Announcing Stack Overflow Documentation

We started with Q&A. Technical documentation is next, and we need your help.

Whether you're a beginner or an experienced developer, you can contribute.

Sign up and start helping → Learn more about Documentation →

Let's say, a javascript tag's src attribute points to a redirect:

<script src="http://foo.com/foo.js"></script>

where http://foo.com/foo.js is a 301 redirect to https://foo.com/foo.js...

Will all browsers successfully load the JS file? I've noticed it seems to work in Chrome, Firefox, Safari, and IE9... but I'm just curious if this is something that's in a spec or just random...

share|improve this question
maybe you should go straight with https – Ibu May 31 '11 at 2:56
I think it will. Script requests are just regular browser HTTP requests (which will follow redirects). Unfortunately, I can't really cite anything to support this. – Cristian Sanchez May 31 '11 at 3:08
up vote 2 down vote accepted

Loading resources for a webpage (be it script source, image source or whatever) is agnostic to how browser fetches it for you (using HTTP protocol over TCP/IP).

The only thing to be aware of here is that browser makes two request to download one resource & provided that script calls are blocking in browser, so it is not advised to use this strategy for long. For the 3 very basic reason we use 301s are:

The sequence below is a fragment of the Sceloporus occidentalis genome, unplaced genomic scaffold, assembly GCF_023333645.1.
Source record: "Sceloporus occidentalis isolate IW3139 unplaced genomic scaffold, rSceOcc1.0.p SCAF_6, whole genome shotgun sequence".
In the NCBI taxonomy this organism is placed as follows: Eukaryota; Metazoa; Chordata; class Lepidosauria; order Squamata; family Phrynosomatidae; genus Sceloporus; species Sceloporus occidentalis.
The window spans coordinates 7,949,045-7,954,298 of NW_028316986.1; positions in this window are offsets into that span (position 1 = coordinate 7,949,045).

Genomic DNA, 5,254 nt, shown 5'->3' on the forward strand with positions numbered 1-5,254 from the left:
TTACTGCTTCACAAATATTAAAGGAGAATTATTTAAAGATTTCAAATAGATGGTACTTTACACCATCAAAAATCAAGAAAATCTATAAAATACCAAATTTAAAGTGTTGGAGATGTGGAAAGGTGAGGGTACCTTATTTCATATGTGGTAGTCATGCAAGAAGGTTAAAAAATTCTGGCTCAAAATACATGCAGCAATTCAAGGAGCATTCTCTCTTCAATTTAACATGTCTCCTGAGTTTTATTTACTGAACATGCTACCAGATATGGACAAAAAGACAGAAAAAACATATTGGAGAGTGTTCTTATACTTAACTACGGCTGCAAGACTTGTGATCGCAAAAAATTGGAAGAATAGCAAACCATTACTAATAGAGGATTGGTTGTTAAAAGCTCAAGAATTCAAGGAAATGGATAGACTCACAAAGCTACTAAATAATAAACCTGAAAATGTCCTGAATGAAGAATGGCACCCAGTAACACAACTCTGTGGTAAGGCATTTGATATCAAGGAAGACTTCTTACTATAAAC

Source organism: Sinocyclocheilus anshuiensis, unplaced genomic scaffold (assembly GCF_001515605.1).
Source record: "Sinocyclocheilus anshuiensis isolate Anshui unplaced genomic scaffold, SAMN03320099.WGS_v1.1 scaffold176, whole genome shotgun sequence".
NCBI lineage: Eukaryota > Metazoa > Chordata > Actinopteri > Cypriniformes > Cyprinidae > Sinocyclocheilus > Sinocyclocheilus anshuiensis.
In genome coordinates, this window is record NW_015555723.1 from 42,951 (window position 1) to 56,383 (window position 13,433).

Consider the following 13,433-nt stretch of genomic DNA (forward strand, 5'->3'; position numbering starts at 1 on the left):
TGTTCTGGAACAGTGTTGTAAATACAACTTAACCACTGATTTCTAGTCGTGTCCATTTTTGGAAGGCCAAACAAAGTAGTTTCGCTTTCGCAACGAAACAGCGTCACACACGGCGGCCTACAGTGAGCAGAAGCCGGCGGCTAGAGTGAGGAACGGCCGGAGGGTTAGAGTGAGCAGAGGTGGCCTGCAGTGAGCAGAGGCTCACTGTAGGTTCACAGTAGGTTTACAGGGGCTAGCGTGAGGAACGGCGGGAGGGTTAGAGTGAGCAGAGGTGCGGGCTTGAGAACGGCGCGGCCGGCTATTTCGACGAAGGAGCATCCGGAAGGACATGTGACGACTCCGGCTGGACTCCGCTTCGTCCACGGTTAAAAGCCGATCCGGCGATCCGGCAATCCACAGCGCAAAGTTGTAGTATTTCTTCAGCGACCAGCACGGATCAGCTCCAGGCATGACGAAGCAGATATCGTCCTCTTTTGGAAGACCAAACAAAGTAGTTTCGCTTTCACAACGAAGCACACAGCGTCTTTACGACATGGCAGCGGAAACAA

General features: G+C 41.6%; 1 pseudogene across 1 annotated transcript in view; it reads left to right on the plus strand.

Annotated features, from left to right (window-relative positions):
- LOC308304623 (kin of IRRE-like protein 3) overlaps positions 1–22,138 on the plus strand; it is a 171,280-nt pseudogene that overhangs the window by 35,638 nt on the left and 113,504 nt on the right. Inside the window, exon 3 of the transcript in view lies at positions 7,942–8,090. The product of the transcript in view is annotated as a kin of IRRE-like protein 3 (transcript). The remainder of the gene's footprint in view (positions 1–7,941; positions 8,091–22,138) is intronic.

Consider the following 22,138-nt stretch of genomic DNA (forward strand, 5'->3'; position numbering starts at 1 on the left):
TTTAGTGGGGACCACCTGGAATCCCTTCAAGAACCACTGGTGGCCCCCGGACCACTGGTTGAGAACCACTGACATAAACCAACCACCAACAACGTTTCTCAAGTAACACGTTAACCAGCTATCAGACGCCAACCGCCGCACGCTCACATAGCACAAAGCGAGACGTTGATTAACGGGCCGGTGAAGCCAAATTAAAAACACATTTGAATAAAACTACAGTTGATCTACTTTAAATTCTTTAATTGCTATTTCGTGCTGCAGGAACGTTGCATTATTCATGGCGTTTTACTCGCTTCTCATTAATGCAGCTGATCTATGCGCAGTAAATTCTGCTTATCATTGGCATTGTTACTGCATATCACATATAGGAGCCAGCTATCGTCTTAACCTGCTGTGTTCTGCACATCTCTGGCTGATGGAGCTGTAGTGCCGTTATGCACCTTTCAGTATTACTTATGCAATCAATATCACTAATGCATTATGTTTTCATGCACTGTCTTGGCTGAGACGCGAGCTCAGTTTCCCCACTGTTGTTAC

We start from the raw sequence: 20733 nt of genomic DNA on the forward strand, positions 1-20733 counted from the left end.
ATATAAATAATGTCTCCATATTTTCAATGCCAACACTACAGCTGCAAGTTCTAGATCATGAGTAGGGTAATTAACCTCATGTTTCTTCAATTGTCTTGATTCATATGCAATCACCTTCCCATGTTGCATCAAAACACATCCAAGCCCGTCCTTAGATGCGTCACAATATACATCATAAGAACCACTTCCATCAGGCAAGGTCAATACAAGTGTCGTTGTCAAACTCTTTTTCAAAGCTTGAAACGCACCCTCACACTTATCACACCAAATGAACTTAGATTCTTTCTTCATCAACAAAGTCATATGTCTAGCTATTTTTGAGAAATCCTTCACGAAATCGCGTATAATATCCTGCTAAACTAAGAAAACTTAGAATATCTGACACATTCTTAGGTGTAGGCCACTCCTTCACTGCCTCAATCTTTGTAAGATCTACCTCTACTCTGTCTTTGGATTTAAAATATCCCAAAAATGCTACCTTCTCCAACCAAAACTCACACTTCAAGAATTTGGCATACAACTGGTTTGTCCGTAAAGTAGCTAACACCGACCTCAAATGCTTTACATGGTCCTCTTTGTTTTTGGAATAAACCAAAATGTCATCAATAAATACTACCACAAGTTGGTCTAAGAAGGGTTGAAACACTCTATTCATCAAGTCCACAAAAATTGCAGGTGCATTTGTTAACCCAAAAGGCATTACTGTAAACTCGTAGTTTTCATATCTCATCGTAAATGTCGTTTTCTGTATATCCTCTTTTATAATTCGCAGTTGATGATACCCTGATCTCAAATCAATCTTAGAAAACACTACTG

1. Prettify URLs
  2. Ensure Link equity
  3. Resolve canonical issue.
share|improve this answer

You can check out the following topic on behavior of different browsers to handle 301 redirect: Client Web Browser Behavior When Handling 301 Redirect

share|improve this answer
+1 I don't think the browser cares whether the url points to a html/php/js etc etc etc page. But for the life of me i haven't found any documentation to say that ... yet. – James Khoury May 31 '11 at 3:12

Your Answer


By posting your answer, you agree to the privacy policy and terms of service.

Not the answer you're looking for? Browse other questions tagged or ask your own question.